Located in the southern part of Tibet, the Lhagoi Kangri belt is a heteroclite juxtaposition of sub-ranges squeezed between the Yarlung Tsangpo (Brahmaputra) river to the north and the High Himalaya to the south.
The eastern part of Lhagoi Kangri range is dominated by the huge massif of Noijin Kangsang (7206m), and counts around 30 main and subsidiary summits over the magic limit of 6'000m. Three mountains can be considered as major peaks, with a prominence (re-ascent height) of more than 1'400m. Five other main summits have a prominence between 400 and 600m.
Despite its proximity to Lhasa, the area has remained relatively unknown so far. Most expeditions concentrate on Noijin Kangsang, first climbed by a Chinese-Tibetan team in 1986, and which is now regularly offered by commercial operators. The second highest peak in the area, Kaluxung (6674m) was successfully climbed by a Japanese expedition in 2005 only, while several other 6'000m peaks are still unclimbed!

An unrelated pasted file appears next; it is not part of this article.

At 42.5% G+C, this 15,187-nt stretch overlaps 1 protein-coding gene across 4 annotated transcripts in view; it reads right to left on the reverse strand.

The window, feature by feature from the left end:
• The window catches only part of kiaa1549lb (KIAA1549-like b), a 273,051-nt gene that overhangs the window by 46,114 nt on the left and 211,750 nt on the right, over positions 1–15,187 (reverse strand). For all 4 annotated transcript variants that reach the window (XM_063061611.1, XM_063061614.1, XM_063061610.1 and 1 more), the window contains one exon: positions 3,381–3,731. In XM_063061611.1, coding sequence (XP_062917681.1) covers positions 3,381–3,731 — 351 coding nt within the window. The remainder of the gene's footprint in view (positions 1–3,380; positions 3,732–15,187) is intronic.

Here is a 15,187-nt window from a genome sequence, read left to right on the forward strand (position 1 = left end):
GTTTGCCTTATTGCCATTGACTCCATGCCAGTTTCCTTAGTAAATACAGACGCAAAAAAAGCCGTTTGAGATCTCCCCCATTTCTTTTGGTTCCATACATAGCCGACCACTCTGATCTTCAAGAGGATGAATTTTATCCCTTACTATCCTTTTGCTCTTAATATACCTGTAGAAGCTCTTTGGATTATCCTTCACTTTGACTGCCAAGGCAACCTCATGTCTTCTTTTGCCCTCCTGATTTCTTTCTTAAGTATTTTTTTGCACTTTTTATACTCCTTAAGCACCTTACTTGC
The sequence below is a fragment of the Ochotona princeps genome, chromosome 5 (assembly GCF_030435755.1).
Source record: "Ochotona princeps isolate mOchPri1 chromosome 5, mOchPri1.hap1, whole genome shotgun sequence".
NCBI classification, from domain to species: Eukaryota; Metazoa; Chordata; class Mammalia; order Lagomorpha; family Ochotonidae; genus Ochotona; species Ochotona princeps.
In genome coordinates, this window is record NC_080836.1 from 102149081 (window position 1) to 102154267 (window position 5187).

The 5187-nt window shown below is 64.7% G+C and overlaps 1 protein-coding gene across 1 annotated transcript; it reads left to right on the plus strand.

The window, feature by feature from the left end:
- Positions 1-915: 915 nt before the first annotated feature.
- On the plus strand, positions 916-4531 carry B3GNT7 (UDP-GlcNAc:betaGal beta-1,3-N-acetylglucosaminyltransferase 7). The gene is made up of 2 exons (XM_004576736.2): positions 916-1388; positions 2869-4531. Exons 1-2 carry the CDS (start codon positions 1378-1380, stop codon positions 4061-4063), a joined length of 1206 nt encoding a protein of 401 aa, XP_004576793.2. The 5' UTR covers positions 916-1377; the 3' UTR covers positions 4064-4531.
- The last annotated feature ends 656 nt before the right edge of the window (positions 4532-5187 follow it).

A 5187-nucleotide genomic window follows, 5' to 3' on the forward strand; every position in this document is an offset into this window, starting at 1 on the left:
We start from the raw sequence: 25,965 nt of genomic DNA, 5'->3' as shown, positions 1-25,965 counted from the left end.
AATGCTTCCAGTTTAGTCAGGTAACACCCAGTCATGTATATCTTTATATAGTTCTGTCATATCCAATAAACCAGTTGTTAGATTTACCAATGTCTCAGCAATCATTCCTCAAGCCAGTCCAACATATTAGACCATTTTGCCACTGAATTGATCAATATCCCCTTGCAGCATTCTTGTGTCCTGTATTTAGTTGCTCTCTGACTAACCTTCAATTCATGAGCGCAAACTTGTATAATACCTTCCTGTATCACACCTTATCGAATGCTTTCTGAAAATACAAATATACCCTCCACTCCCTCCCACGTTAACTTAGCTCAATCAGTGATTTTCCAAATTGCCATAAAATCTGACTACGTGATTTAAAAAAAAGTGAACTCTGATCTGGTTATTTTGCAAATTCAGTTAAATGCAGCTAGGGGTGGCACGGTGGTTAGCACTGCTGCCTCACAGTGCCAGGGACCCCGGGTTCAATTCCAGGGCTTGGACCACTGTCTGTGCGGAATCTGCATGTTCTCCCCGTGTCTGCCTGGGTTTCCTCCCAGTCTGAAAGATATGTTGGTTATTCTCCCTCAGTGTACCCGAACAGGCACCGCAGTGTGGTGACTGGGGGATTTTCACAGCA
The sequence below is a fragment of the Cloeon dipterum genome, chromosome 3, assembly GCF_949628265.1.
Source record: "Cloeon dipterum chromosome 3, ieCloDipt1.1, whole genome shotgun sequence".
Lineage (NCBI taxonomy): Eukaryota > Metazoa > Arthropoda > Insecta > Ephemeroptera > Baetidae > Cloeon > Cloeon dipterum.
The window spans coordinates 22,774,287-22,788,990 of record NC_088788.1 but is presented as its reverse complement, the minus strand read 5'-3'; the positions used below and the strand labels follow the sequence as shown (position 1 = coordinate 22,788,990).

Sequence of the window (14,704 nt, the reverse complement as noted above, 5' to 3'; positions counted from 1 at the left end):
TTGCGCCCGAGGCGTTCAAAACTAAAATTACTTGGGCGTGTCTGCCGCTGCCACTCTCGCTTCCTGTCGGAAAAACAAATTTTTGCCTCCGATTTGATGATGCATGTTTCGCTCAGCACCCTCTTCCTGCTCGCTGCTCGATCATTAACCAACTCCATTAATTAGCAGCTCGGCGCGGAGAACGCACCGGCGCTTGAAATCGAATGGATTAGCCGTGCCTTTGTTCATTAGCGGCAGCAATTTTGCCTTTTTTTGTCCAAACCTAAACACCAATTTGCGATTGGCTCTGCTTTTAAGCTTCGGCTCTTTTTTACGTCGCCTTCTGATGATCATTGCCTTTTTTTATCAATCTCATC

The area offers both non-technical glacier climbs, as well as more challenging climbs on steep faces and exposed ridges. As a general rule, north routes are usually heavily glaciated, while it is not uncommon to find steep scree slopes up to almost 6'000m on the southern side.
Thanks to its proximity to the main road connecting Lhasa to Gyantse, the area would represent an ideal objective for solo climbers or small groups without logistic support. Do consider however the red tape chapter below.
2. Geology and taxonomy
From North to South, the three plutonic belts in Southern Tibet are:
- Gandise (or Kangdese), also called Transhimalaya, located north of the Yarlung Tsangpo (Brahmaputra river) and south of the Tibetan plateau.
- Lhagoi Kangri, also called North Himalaya which lies between the High Himalaya and the Yarlung Tsangpo river.
- High Himalaya, which forms the southern border with Bhutan, India and Nepal. Four 8000ers (Chomolungma /Everest, Lhotse, Makalu and Cho Oyu) are located on the Tibet-Nepal border, while Shisha Pangma is the only 8000er fully inside Tibet.